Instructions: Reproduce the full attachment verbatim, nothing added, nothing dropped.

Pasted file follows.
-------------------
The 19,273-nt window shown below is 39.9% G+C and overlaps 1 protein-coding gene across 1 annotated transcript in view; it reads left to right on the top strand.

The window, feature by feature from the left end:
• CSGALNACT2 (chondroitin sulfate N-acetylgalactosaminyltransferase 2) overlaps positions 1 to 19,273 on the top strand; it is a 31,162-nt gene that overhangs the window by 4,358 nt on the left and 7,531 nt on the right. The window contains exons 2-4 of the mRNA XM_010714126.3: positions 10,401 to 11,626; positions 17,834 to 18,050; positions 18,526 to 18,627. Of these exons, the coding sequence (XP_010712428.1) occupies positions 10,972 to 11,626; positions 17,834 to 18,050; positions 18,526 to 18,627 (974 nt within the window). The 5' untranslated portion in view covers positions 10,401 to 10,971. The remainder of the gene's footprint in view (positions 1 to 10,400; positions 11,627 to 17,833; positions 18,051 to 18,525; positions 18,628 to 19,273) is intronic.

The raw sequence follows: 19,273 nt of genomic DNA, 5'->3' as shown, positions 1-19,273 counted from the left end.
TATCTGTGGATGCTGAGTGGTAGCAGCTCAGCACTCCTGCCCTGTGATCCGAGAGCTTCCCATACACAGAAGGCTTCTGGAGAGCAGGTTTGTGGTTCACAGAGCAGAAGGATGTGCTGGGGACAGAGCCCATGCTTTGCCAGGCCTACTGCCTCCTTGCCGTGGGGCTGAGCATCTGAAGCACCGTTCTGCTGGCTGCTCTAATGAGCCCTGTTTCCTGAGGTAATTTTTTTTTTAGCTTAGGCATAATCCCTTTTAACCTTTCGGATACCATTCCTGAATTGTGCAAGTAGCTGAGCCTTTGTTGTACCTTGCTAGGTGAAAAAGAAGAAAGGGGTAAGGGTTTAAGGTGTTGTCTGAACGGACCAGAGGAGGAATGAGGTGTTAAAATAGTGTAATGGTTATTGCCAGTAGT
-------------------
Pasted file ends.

The 19,273-nt window shown below is 39.9% G+C and overlaps 1 protein-coding gene across 1 annotated transcript in view; it reads left to right on the top strand.

The window, feature by feature from the left end:
• CSGALNACT2 (chondroitin sulfate N-acetylgalactosaminyltransferase 2) overlaps positions 1 to 19,273 on the top strand; it is a 31,162-nt gene that overhangs the window by 4,358 nt on the left and 7,531 nt on the right. The window contains exons 2-4 of the mRNA XM_010714126.3: positions 10,401 to 11,626; positions 17,834 to 18,050; positions 18,526 to 18,627. Of these exons, the coding sequence (XP_010712428.1) occupies positions 10,972 to 11,626; positions 17,834 to 18,050; positions 18,526 to 18,627 (974 nt within the window). The 5' untranslated portion in view covers positions 10,401 to 10,971. The remainder of the gene's footprint in view (positions 1 to 10,400; positions 11,627 to 17,833; positions 18,051 to 18,525; positions 18,628 to 19,273) is intronic.

The raw sequence follows: 19,273 nt of genomic DNA, 5'->3' as shown, positions 1-19,273 counted from the left end.
TATCTGTGGATGCTGAGTGGTAGCAGCTCAGCACTCCTGCCCTGTGATCCGAGAGCTTCCCATACACAGAAGGCTTCTGGAGAGCAGGTTTGTGGTTCACAGAGCAGAAGGATGTGCTGGGGACAGAGCCCATGCTTTGCCAGGCCTACTGCCTCCTTGCCGTGGGGCTGAGCATCTGAAGCACCGTTCTGCTGGCTGCTCTAATGAGCCCTGTTTCCTGAGGTAATTTTTTTTTTAGCTTAGGCATAATCCCTTTTAACCTTTCGGATACCATTCCTGAATTGTGCAAGTAGCTGAGCCTTTGTTGTACCTTGCTAGGTGAAAAAGAAGAAAGGGGTAAGGGTTTAAGGTGTTGTCTGAACGGACCAGAGGAGGAATGAGGTGTTAAAATAGTGTAATGGTTATTGCCAGTAGT